Ministry : Animositisomina
This is industrial band Ministry's 2003 studio release. This album took 4 years to be released (last album Dark Side Of The Spoon was released in 1999). The album is supposed to be spelled the same backwards and forwards (minus the 'y'). Al Jourgensen says this is for "...double the hatred."
Many fans rave that this album brings Ministry back to its original roots (which most feel has been long dead since Land of Rape & Honey).
To me this album sounds like a cross between Psalm 69 and Dark Side Of The Spoon, but not better than either. Some fans may note that the depressing songs are not apparent (such as the song Kaif from Dark Side Of The Spoon or The Gameshow from Filth Pig). An example of this is Al's broken guitar neck which he once retired and now again uses for - as he puts it - a "natual phase effect". There is also a lot of references to their popular song Just One Fix.
The album cover (liner notes and CD itself) are covered with various religious symbols covering decayed and rotted corpses of lambs(likely from some plague). This can inspire some thoughts of blashemy in certain viewers as the star of David and Crucifix are used on the front cover to form the nose and mouth of the dead lamb, respectively. Think of the Lambs of God if you are not catching on at this point...
This is the title track from the album. The song begins with a sampled, crunchy guitar riff and industrial persussive beat. This soon expands into a Just One Fix-like feel. Al Jourgensen screams throughout the song with hatred-bred angst under a thick, chorusy modulation. I find this track to be one of the better listens while driving around. This track could surely use some variation in the samples rather than relying entirely on the same loops and reversals of them throughout. This track does however bring back some of the original feelings of that classic Ministry.
The second track begins with an older Tool-ish guitar riff and a basic drum beat. The verses contain a KMFDM guitar and beat (though I hate to relate the two bands). The remaining part of the song is a little more upbeat (as far as Ministry can be considered, at least. In introspection, this track doesn't really hold any catchy parts for my taste.
This is an "in your face" track. I believe it was intended to be played quite loud. There is a guitar riff dancing along the tempo perfectly while distorted drums bang the shit out of your speakers. Imagine Just One Fix mating with Nursing Home (from Dark Side Of The Spoon) and making one hell of an ugly fucking baby. This is it!
This track seems to be a filler, though not unwelcome by any assertion. Mostly noise mixed to a beat (like a dark Sonic Youth with industrial guitar riffs). Listen for Al screaming "Start Fucking Around!" at the beginning of this track. I do not much care for this mess, though I do know some die hard Ministry fans that do.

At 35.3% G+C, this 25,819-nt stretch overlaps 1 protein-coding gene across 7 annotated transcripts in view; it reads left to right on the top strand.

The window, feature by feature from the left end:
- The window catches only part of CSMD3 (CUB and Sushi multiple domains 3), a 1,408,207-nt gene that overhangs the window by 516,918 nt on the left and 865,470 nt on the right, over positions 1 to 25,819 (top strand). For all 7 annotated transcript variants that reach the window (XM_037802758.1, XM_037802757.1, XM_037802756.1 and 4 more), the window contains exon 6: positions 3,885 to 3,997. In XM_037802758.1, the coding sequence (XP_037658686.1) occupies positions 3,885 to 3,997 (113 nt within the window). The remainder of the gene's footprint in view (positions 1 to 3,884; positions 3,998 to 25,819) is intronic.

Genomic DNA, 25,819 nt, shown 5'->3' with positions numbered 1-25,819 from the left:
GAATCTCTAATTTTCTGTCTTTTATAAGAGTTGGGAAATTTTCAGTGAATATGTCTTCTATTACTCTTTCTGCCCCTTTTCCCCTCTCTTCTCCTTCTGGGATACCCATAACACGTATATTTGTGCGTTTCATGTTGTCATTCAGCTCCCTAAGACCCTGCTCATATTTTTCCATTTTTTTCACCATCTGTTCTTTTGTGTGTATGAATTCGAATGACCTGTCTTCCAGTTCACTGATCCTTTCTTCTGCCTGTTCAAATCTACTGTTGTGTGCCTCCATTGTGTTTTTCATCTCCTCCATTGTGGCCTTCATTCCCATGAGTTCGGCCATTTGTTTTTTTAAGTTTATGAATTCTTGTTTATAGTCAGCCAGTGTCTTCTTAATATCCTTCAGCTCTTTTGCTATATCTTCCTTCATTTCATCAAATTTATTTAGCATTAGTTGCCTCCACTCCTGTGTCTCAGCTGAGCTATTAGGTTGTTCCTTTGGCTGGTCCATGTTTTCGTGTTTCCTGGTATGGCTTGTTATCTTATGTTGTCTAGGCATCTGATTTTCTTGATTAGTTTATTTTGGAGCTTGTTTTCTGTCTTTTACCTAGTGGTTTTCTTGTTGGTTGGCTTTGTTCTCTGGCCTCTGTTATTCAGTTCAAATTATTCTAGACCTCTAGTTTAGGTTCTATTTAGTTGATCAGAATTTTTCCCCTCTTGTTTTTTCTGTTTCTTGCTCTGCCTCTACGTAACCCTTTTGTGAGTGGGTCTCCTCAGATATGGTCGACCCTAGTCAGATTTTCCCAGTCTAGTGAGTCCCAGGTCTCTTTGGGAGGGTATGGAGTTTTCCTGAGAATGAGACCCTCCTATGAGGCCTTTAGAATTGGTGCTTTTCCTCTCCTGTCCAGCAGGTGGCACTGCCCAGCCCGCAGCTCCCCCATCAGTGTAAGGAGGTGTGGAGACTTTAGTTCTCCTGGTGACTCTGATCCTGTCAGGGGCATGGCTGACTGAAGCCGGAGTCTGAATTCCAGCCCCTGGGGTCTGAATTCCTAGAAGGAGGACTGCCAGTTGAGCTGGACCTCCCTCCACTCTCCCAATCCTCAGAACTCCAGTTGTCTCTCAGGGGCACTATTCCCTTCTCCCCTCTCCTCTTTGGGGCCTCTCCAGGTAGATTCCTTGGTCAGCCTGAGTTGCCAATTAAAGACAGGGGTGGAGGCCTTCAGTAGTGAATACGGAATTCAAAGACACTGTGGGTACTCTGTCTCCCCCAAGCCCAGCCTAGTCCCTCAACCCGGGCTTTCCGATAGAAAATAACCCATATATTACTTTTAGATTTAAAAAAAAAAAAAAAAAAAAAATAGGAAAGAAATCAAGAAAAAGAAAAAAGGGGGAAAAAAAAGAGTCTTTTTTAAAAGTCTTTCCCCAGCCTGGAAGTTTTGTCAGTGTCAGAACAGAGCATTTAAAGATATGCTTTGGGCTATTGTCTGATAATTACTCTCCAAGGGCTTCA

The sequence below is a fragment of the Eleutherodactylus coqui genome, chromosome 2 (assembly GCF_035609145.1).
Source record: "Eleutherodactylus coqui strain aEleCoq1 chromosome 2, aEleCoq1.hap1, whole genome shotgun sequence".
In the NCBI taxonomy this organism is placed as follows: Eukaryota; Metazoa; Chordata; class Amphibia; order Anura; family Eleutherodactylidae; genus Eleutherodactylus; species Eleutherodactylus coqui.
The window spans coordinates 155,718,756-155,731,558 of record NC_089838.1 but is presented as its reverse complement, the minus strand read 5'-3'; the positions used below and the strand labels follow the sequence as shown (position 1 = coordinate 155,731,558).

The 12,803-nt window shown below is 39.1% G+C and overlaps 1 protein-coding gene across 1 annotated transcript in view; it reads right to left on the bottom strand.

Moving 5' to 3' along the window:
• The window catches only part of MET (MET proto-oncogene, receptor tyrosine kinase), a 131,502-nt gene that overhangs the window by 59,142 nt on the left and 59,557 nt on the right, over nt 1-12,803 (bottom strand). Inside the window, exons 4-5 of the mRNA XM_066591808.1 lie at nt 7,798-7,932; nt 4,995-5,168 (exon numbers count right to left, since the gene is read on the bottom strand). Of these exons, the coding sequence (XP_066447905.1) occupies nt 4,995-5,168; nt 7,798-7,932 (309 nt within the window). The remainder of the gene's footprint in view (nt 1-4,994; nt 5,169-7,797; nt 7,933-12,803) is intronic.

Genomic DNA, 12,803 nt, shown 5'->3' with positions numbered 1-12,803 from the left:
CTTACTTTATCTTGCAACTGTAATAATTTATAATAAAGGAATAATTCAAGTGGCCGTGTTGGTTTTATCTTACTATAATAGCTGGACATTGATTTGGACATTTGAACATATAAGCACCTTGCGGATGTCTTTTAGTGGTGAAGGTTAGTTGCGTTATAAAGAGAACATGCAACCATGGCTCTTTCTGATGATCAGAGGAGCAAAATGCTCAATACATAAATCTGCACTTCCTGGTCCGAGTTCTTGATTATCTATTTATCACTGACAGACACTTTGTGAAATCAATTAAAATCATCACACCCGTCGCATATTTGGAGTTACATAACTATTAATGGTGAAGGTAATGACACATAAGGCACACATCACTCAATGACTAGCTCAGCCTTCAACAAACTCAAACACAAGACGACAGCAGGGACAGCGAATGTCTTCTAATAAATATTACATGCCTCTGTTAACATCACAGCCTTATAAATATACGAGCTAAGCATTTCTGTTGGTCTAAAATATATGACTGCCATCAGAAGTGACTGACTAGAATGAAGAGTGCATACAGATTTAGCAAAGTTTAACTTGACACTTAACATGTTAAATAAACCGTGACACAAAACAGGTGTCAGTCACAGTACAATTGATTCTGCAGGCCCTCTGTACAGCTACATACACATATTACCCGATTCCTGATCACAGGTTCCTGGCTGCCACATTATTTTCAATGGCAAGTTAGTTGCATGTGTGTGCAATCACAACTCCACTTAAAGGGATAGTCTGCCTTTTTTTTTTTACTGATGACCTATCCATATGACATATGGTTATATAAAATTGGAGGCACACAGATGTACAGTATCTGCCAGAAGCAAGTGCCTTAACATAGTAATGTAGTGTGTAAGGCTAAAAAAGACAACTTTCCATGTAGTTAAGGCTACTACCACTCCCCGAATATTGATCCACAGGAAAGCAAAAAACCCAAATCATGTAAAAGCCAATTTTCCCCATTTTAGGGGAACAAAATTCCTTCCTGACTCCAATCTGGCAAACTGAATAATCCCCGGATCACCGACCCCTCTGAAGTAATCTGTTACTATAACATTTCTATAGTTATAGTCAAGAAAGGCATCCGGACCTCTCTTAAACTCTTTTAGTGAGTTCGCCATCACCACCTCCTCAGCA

For some reason the guitar line in this song sounds just like Just One Fix. The chorus is very depressive. Listen for a cute, modulated guitar solo near the bridge. This is a shock on a Ministry album. I believe this song should have been placed after The Light Pours Out Of Me to ease the transition of the tracks. This song has many breaks with circus horror sounds layered. I find this to be quite catchy =)
The Light Pours Out Of Me
A very original track of genius. Sounds nothing like what you might expect from Ministry (though possibly very old Ministry, like Everyday Is Halloween). This song carries a common rock beat with a somewhat slowed down AC/DC riff running through. The chorus stands out like late-80's/early-90's goth songs from that certain underground breed. Quite catchy, though unexpected. This makes me wonder if this is a sign that Ministry is planning to leave its dark roots and enter a "lighter" (read track title) field...
This is probably my favorite song on the album. It is reminiscent of The Gameshow and and the title track from Filth Pig, just sped up a bit. The bass line is haunting and brooding throughout the song. The guitar section is reserved and used sparingly. The vocals are quite clear: only a hint of chorus, reverb, and delay. The lyrics (that I am able to make out) sound quite familiar to me (for personal matters at least).
A dark interlude and fast break in the beginning mark this as another classic Ministry intrigue. The stereo panning guitar adds a sense of depth that I have missed since Filth Pig. The chorus is quite a trainwreck though. I had first thought I heard sirens outside my window at first listen to this.
Another oddity on this album is this track. It starts out with a distorted techno synth lead. Al Jourgensen spouts out some common phrases (such as "Silence is Golden") via a fuzzy mic. I wonder if this was meant to be a B-Side, and then only included due to the lack of songs. The track quickly turns into a chaotic gothic melody close to 2.5 minutes through. The instruments conjure up some memories of Skinny Puppy's last album, The Process.
This nine-minute gothic opus reminds me of a mix between early Bauhaus and Skinny Puppy(during their heavy drug-use period). Around four minutes into this instrumental, the guitars and drums come in full fledge. Somewhat of a climactic feeling. I can see this musical piece being applied to a scene of some demon rising from hell at the end of a horror flick (such like that of Aphex Twin's Come to Daddy music video). The song ends in a distorted fade like early Morbid Angel instrumentals.